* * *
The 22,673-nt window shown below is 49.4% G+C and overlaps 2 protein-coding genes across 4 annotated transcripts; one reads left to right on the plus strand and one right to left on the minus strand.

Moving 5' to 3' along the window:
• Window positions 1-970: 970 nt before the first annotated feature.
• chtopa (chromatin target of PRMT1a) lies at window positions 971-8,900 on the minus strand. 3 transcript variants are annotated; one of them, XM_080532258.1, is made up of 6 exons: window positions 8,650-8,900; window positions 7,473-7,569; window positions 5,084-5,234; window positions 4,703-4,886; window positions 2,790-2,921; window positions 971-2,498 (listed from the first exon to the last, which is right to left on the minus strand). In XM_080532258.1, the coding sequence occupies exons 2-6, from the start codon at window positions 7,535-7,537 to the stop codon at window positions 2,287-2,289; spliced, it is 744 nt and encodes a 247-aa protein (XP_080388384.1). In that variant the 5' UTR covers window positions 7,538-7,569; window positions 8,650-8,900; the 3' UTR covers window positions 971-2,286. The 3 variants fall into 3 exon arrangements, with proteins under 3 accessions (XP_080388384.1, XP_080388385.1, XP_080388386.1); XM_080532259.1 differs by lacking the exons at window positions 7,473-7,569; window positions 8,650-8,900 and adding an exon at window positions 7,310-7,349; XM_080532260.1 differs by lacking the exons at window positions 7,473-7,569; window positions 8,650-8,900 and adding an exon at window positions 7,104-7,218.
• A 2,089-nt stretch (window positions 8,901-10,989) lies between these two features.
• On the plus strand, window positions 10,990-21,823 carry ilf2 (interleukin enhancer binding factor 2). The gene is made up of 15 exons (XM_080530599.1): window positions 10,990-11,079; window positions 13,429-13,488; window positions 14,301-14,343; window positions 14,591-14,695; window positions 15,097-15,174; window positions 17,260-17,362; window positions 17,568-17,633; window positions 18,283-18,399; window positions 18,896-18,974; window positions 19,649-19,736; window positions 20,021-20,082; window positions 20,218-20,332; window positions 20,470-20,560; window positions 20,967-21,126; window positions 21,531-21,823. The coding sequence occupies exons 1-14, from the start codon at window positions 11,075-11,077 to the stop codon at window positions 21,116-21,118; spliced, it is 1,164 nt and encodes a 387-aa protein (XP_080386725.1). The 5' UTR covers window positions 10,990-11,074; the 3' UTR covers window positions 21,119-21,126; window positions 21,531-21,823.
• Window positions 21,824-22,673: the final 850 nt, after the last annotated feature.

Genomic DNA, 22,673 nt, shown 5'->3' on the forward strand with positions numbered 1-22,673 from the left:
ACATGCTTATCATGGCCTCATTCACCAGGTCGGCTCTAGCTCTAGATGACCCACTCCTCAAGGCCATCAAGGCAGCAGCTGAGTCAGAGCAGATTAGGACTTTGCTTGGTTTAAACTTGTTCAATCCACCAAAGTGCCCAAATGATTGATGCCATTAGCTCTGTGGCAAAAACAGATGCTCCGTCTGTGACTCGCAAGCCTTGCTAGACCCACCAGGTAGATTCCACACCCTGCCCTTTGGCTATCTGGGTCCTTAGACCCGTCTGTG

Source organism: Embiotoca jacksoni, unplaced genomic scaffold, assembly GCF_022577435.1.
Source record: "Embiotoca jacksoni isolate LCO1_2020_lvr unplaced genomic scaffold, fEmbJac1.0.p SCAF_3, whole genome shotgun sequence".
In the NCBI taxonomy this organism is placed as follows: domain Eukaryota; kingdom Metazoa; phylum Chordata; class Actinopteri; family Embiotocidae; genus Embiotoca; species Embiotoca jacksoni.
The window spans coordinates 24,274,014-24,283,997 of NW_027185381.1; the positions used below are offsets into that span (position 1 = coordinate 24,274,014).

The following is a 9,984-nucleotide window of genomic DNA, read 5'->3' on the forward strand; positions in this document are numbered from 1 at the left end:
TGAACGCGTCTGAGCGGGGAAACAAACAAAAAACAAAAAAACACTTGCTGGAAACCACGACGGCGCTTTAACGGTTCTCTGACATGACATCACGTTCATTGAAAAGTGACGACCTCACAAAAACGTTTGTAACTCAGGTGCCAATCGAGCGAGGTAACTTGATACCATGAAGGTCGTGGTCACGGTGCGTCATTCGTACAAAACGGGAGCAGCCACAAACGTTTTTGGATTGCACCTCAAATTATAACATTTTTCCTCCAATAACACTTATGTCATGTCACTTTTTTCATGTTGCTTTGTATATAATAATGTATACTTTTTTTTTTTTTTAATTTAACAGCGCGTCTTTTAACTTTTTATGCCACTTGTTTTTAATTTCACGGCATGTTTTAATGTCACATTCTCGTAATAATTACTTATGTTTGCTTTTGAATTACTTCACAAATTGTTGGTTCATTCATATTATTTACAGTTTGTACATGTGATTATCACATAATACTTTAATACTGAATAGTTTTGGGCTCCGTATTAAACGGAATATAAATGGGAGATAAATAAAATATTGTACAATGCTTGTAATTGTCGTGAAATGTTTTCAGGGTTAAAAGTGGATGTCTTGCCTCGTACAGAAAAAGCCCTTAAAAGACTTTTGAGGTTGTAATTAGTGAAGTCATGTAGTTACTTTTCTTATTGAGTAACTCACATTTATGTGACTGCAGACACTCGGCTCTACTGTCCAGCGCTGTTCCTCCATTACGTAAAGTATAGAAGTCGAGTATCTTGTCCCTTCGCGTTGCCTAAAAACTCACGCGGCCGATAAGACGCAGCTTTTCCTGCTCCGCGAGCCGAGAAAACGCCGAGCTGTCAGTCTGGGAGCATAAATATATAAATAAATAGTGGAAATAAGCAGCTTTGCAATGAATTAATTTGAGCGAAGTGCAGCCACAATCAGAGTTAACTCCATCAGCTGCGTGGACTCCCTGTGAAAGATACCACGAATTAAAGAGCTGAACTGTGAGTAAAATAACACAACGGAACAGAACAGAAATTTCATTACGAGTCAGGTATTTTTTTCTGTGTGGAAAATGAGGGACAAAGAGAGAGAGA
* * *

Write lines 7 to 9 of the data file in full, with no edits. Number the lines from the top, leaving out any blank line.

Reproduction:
• Window positions 21,824-22,673: the final 850 nt, after the last annotated feature.

Genomic DNA, 22,673 nt, shown 5'->3' on the forward strand with positions numbered 1-22,673 from the left:
ACATGCTTATCATGGCCTCATTCACCAGGTCGGCTCTAGCTCTAGATGACCCACTCCTCAAGGCCATCAAGGCAGCAGCTGAGTCAGAGCAGATTAGGACTTTGCTTGGTTTAAACTTGTTCAATCCACCAAAGTGCCCAAATGATTGATGCCATTAGCTCTGTGGCAAAAACAGATGCTCCGTCTGTGACTCGCAAGCCTTGCTAGACCCACCAGGTAGATTCCACACCCTGCCCTTTGGCTATCTGGGTCCTTAGACCCGTCTGTG